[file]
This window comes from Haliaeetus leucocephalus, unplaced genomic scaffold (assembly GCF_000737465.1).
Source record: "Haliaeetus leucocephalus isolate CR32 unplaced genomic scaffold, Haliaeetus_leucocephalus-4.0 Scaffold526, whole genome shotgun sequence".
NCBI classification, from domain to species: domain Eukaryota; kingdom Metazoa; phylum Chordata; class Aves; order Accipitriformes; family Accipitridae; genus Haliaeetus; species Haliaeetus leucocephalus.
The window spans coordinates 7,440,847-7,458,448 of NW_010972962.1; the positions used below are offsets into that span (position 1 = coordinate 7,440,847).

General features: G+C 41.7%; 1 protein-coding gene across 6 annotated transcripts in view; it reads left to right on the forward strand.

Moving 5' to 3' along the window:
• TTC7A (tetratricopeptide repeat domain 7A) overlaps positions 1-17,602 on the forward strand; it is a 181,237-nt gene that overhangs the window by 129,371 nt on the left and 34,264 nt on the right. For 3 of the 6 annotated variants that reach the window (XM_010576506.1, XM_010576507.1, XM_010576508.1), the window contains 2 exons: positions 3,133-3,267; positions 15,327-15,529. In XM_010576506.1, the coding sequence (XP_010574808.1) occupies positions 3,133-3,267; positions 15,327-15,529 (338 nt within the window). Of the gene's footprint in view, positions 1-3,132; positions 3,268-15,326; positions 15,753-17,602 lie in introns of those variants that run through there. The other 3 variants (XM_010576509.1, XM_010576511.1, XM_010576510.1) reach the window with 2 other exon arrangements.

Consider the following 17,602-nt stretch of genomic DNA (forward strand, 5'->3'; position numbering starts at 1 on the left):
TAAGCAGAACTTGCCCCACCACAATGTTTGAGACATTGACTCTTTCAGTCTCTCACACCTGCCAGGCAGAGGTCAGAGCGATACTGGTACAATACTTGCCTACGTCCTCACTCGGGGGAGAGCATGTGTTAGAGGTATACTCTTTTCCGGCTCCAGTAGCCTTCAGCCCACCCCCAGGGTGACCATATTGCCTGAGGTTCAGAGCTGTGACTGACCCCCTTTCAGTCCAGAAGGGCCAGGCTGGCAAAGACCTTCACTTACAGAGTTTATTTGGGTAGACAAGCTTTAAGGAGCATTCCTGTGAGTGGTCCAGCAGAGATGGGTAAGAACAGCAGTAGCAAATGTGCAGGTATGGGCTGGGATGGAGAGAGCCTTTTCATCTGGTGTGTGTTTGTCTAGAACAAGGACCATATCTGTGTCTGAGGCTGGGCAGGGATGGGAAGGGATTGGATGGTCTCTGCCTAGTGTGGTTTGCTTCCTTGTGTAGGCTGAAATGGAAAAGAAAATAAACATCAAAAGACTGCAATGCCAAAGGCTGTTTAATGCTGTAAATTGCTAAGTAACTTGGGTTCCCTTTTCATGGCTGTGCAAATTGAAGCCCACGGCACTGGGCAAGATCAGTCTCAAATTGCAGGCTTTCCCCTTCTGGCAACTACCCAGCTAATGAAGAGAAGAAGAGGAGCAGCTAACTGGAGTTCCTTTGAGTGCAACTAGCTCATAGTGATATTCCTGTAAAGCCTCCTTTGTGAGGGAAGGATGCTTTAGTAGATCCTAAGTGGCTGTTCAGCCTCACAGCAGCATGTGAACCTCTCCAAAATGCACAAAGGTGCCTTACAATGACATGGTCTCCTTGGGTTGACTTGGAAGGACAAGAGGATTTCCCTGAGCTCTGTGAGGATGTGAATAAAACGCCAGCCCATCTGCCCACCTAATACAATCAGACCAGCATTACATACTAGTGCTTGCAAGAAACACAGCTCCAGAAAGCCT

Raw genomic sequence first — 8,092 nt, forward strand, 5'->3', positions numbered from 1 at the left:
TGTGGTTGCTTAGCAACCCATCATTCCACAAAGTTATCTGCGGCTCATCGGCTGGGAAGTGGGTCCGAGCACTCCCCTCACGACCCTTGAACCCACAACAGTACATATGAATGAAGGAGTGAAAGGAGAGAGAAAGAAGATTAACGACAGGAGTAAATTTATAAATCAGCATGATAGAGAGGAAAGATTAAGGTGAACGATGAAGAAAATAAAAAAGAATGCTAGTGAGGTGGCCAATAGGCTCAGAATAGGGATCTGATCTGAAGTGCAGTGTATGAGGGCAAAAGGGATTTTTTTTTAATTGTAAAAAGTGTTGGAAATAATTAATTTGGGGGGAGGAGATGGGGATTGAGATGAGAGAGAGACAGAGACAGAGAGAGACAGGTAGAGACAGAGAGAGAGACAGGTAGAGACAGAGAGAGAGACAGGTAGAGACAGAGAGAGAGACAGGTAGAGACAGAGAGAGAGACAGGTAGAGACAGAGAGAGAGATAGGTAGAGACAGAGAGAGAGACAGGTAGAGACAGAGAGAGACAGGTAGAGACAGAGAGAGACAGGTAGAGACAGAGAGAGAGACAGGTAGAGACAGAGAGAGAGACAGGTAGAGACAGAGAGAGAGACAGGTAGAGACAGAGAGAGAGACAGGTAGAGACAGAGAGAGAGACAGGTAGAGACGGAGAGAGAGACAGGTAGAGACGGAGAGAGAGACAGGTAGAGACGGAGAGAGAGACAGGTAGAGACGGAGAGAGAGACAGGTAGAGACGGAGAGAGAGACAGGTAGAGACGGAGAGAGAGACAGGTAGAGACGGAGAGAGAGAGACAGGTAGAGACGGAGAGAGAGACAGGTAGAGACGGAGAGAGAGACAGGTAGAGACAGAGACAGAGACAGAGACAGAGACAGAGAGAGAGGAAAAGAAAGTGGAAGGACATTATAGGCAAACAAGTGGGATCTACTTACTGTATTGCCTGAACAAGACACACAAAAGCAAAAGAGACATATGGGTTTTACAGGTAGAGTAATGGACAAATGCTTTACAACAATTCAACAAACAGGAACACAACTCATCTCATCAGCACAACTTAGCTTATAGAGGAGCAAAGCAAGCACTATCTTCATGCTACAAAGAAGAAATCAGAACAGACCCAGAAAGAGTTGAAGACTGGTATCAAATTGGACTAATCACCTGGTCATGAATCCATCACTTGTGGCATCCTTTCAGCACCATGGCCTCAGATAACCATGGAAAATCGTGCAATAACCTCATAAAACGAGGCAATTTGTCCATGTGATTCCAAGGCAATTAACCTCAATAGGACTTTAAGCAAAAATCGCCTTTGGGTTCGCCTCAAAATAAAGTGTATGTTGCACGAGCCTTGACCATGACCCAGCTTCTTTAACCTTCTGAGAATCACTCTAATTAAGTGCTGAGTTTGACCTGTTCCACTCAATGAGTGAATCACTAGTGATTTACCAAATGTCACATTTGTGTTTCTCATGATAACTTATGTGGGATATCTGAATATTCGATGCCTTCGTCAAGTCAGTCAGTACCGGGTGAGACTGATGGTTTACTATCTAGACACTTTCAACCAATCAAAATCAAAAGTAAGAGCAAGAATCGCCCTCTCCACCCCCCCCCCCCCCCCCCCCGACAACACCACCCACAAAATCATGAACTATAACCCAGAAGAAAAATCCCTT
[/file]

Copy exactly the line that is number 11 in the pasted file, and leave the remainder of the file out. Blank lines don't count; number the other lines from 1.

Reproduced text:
TGTGGTTGCTTAGCAACCCATCATTCCACAAAGTTATCTGCGGCTCATCGGCTGGGAAGTGGGTCCGAGCACTCCCCTCACGACCCTTGAACCCACAACAGTACATATGAATGAAGGAGTGAAAGGAGAGAGAAAGAAGATTAACGACAGGAGTAAATTTATAAATCAGCATGATAGAGAGGAAAGATTAAGGTGAACGATGAAGAAAATAAAAAAGAATGCTAGTGAGGTGGCCAATAGGCTCAGAATAGGGATCTGATCTGAAGTGCAGTGTATGAGGGCAAAAGGGATTTTTTTTTAATTGTAAAAAGTGTTGGAAATAATTAATTTGGGGGGAGGAGATGGGGATTGAGATGAGAGAGAGACAGAGACAGAGAGAGACAGGTAGAGACAGAGAGAGAGACAGGTAGAGACAGAGAGAGAGACAGGTAGAGACAGAGAGAGAGACAGGTAGAGACAGAGAGAGAGACAGGTAGAGACAGAGAGAGAGATAGGTAGAGACAGAGAGAGAGACAGGTAGAGACAGAGAGAGACAGGTAGAGACAGAGAGAGACAGGTAGAGACAGAGAGAGAGACAGGTAGAGACAGAGAGAGAGACAGGTAGAGACAGAGAGAGAGACAGGTAGAGACAGAGAGAGAGACAGGTAGAGACAGAGAGAGAGACAGGTAGAGACGGAGAGAGAGACAGGTAGAGACGGAGAGAGAGACAGGTAGAGACGGAGAGAGAGACAGGTAGAGACGGAGAGAGAGACAGGTAGAGACGGAGAGAGAGACAGGTAGAGACGGAGAGAGAGACAGGTAGAGACGGAGAGAGAGAGACAGGTAGAGACGGAGAGAGAGACAGGTAGAGACGGAGAGAGAGACAGGTAGAGACAGAGACAGAGACAGAGACAGAGACAGAGAGAGAGGAAAAGAAAGTGGAAGGACATTATAGGCAAACAAGTGGGATCTACTTACTGTATTGCCTGAACAAGACACACAAAAGCAAAAGAGACATATGGGTTTTACAGGTAGAGTAATGGACAAATGCTTTACAACAATTCAACAAACAGGAACACAACTCATCTCATCAGCACAACTTAGCTTATAGAGGAGCAAAGCAAGCACTATCTTCATGCTACAAAGAAGAAATCAGAACAGACCCAGAAAGAGTTGAAGACTGGTATCAAATTGGACTAATCACCTGGTCATGAATCCATCACTTGTGGCATCCTTTCAGCACCATGGCCTCAGATAACCATGGAAAATCGTGCAATAACCTCATAAAACGAGGCAATTTGTCCATGTGATTCCAAGGCAATTAACCTCAATAGGACTTTAAGCAAAAATCGCCTTTGGGTTCGCCTCAAAATAAAGTGTATGTTGCACGAGCCTTGACCATGACCCAGCTTCTTTAACCTTCTGAGAATCACTCTAATTAAGTGCTGAGTTTGACCTGTTCCACTCAATGAGTGAATCACTAGTGATTTACCAAATGTCACATTTGTGTTTCTCATGATAACTTATGTGGGATATCTGAATATTCGATGCCTTCGTCAAGTCAGTCAGTACCGGGTGAGACTGATGGTTTACTATCTAGACACTTTCAACCAATCAAAATCAAAAGTAAGAGCAAGAATCGCCCTCTCCACCCCCCCCCCCCCCCCCCCCGACAACACCACCCACAAAATCATGAACTATAACCCAGAAGAAAAATCCCTT